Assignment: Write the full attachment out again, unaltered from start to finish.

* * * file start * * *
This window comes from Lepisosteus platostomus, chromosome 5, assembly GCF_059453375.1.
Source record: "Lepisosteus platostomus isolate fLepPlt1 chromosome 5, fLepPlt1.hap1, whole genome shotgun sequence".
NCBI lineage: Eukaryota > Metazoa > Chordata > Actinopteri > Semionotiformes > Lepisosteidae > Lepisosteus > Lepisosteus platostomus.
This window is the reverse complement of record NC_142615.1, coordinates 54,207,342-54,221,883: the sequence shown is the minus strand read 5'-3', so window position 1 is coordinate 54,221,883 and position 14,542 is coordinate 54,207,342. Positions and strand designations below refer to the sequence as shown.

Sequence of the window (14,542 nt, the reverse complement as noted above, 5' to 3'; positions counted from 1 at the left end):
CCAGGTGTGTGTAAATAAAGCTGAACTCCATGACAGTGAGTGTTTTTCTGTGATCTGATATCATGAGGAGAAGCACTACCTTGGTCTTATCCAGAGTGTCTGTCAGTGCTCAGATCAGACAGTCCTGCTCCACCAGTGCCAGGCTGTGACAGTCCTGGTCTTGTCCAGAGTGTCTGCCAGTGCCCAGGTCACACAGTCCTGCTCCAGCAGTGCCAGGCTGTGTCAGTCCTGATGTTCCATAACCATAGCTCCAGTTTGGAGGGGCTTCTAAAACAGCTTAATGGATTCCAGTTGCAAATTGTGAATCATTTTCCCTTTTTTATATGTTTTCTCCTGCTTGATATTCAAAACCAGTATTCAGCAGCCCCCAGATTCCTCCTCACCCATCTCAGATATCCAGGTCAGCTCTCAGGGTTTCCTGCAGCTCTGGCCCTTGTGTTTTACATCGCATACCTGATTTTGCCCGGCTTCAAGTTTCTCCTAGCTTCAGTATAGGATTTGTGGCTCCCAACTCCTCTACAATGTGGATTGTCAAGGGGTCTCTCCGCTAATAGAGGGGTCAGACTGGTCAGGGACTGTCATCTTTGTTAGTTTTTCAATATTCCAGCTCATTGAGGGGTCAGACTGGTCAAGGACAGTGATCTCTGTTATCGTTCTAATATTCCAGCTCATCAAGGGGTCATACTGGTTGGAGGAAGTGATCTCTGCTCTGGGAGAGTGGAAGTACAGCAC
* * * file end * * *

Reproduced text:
This window comes from Lepisosteus platostomus, chromosome 5, assembly GCF_059453375.1.
Source record: "Lepisosteus platostomus isolate fLepPlt1 chromosome 5, fLepPlt1.hap1, whole genome shotgun sequence".
NCBI lineage: Eukaryota > Metazoa > Chordata > Actinopteri > Semionotiformes > Lepisosteidae > Lepisosteus > Lepisosteus platostomus.
This window is the reverse complement of record NC_142615.1, coordinates 54,207,342-54,221,883: the sequence shown is the minus strand read 5'-3', so window position 1 is coordinate 54,221,883 and position 14,542 is coordinate 54,207,342. Positions and strand designations below refer to the sequence as shown.

Sequence of the window (14,542 nt, the reverse complement as noted above, 5' to 3'; positions counted from 1 at the left end):
CCAGGTGTGTGTAAATAAAGCTGAACTCCATGACAGTGAGTGTTTTTCTGTGATCTGATATCATGAGGAGAAGCACTACCTTGGTCTTATCCAGAGTGTCTGTCAGTGCTCAGATCAGACAGTCCTGCTCCACCAGTGCCAGGCTGTGACAGTCCTGGTCTTGTCCAGAGTGTCTGCCAGTGCCCAGGTCACACAGTCCTGCTCCAGCAGTGCCAGGCTGTGTCAGTCCTGATGTTCCATAACCATAGCTCCAGTTTGGAGGGGCTTCTAAAACAGCTTAATGGATTCCAGTTGCAAATTGTGAATCATTTTCCCTTTTTTATATGTTTTCTCCTGCTTGATATTCAAAACCAGTATTCAGCAGCCCCCAGATTCCTCCTCACCCATCTCAGATATCCAGGTCAGCTCTCAGGGTTTCCTGCAGCTCTGGCCCTTGTGTTTTACATCGCATACCTGATTTTGCCCGGCTTCAAGTTTCTCCTAGCTTCAGTATAGGATTTGTGGCTCCCAACTCCTCTACAATGTGGATTGTCAAGGGGTCTCTCCGCTAATAGAGGGGTCAGACTGGTCAGGGACTGTCATCTTTGTTAGTTTTTCAATATTCCAGCTCATTGAGGGGTCAGACTGGTCAAGGACAGTGATCTCTGTTATCGTTCTAATATTCCAGCTCATCAAGGGGTCATACTGGTTGGAGGAAGTGATCTCTGCTCTGGGAGAGTGGAAGTACAGCAC